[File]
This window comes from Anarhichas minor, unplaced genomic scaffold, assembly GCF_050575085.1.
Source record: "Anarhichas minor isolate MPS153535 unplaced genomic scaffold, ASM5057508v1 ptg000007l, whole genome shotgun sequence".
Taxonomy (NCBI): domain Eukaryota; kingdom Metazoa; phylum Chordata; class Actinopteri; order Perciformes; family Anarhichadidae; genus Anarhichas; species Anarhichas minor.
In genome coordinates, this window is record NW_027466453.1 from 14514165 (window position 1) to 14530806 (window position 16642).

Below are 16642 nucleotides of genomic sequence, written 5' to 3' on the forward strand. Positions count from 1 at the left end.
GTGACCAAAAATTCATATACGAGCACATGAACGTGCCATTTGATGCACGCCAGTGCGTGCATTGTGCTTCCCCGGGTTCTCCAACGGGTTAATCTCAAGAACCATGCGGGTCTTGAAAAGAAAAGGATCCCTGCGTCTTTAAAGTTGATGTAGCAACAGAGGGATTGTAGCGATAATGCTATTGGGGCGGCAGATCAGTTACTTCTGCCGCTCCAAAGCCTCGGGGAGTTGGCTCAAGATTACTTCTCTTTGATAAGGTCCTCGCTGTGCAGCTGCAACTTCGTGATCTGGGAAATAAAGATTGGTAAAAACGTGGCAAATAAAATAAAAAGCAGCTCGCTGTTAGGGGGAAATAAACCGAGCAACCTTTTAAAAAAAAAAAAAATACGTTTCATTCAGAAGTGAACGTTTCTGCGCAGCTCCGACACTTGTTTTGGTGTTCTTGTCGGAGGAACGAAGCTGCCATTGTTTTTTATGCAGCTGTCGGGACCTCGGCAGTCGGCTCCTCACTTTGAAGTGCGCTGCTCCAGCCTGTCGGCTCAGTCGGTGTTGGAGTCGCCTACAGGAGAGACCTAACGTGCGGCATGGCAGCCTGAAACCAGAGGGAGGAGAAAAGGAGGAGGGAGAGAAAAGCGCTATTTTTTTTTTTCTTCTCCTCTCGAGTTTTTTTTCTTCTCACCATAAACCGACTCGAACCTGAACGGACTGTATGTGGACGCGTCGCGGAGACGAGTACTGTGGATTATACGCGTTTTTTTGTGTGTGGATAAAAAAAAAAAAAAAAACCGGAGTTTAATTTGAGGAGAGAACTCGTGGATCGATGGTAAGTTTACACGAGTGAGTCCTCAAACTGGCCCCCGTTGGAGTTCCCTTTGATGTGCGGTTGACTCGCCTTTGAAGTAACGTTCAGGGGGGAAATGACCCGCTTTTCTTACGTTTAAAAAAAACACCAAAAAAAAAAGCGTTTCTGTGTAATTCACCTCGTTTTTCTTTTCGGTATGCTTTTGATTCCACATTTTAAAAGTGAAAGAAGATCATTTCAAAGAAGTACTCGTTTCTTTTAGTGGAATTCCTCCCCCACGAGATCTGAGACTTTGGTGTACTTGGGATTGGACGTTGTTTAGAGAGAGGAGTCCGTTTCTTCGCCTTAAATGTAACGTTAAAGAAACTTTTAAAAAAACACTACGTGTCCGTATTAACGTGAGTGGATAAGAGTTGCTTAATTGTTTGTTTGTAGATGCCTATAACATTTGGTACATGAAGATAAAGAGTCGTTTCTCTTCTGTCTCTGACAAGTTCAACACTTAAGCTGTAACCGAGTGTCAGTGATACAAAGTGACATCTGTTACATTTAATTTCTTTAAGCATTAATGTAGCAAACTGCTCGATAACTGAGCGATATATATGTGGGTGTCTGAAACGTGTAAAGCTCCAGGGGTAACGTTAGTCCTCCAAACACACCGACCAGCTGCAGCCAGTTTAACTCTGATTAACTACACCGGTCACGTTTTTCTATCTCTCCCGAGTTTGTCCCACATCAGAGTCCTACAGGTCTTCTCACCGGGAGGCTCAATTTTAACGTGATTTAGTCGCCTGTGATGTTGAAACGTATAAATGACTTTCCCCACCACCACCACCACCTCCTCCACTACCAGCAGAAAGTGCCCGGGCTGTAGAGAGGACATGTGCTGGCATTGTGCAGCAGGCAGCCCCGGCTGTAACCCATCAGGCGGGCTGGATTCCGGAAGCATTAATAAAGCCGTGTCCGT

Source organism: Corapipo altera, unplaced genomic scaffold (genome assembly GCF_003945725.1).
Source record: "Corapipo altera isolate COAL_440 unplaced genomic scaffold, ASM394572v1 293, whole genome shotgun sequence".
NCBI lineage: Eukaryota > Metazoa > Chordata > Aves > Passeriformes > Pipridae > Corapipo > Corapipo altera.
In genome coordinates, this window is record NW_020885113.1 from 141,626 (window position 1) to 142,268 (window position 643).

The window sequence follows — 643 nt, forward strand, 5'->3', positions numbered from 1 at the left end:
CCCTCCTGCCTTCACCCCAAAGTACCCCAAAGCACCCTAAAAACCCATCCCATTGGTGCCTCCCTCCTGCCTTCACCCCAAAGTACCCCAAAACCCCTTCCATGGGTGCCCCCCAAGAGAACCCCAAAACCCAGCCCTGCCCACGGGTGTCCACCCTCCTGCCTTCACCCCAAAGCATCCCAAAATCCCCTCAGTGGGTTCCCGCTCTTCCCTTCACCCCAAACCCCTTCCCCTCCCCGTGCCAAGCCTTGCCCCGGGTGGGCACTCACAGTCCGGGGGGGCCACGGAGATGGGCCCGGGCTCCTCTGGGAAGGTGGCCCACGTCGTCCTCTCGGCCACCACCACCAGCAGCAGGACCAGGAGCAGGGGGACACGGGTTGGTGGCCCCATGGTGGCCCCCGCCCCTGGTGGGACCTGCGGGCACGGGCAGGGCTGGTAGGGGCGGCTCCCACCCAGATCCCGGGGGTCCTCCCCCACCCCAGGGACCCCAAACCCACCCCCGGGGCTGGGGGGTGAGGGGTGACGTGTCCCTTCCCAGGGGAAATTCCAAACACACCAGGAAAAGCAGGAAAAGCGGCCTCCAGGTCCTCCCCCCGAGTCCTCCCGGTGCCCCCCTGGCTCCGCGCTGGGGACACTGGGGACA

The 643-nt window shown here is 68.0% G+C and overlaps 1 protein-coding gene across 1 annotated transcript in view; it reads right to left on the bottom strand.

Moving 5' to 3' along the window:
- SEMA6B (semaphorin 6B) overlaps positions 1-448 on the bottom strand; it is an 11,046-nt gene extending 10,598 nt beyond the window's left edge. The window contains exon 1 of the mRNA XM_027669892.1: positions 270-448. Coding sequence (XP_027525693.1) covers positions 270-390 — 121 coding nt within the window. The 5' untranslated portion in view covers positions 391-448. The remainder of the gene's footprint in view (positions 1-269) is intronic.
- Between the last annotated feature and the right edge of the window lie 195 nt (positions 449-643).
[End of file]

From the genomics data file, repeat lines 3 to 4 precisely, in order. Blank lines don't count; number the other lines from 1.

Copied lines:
Taxonomy (NCBI): domain Eukaryota; kingdom Metazoa; phylum Chordata; class Actinopteri; order Perciformes; family Anarhichadidae; genus Anarhichas; species Anarhichas minor.
In genome coordinates, this window is record NW_027466453.1 from 14514165 (window position 1) to 14530806 (window position 16642).